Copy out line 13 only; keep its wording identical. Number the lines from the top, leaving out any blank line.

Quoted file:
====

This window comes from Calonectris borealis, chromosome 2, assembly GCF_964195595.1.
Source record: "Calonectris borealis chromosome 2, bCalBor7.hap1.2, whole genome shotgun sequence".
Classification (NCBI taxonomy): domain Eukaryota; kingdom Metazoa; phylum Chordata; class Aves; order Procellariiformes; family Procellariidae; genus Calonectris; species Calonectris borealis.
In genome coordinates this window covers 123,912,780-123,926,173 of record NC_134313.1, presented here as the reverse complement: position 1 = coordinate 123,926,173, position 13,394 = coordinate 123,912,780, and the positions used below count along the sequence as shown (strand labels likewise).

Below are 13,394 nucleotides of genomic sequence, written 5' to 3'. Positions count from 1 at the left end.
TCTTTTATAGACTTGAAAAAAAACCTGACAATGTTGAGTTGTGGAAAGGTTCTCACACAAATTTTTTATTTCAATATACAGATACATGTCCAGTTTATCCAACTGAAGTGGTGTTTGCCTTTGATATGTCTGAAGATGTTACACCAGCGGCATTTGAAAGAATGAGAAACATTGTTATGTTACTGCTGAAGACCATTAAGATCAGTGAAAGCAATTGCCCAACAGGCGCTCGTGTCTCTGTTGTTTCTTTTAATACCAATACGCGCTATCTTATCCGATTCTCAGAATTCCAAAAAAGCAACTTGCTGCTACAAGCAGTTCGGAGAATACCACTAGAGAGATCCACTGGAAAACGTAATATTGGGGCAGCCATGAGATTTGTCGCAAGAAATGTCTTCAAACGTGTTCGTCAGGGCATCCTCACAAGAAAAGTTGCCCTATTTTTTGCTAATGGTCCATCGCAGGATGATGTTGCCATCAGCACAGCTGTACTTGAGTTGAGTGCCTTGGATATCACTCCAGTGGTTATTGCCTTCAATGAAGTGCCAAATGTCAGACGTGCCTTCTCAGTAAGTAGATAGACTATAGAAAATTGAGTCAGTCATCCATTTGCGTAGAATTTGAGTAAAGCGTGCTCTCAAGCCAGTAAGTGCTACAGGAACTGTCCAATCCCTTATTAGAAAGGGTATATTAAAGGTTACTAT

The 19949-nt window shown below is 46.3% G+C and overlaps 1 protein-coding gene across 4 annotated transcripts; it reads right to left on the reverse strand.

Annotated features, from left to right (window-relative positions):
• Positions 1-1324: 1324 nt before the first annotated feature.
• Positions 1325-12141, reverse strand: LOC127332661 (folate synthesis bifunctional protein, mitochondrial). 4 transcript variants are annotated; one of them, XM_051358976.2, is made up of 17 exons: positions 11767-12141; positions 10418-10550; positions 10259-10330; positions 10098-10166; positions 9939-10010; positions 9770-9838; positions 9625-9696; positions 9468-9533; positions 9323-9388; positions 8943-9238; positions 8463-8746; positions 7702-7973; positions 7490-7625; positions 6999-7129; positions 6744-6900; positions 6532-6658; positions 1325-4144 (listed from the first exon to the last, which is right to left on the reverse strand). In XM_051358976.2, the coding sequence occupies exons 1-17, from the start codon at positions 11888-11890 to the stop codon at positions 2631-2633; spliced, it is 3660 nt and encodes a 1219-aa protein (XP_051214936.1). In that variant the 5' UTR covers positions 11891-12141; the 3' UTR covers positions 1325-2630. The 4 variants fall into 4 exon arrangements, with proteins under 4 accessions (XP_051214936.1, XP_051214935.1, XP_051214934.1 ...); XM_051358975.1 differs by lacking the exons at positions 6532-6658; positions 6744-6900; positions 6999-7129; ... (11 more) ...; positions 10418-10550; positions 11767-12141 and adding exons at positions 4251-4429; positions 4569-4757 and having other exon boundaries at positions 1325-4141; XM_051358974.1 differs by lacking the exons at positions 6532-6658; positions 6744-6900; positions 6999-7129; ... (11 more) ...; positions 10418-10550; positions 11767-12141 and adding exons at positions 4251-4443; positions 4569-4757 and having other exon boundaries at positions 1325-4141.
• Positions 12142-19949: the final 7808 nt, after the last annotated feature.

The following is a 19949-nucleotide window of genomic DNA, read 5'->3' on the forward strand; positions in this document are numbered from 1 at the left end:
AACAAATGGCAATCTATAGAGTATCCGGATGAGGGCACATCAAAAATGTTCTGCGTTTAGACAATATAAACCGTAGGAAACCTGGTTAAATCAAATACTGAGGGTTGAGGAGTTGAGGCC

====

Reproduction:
AACAAATGGCAATCTATAGAGTATCCGGATGAGGGCACATCAAAAATGTTCTGCGTTTAGACAATATAAACCGTAGGAAACCTGGTTAAATCAAATACTGAGGGTTGAGGAGTTGAGGCC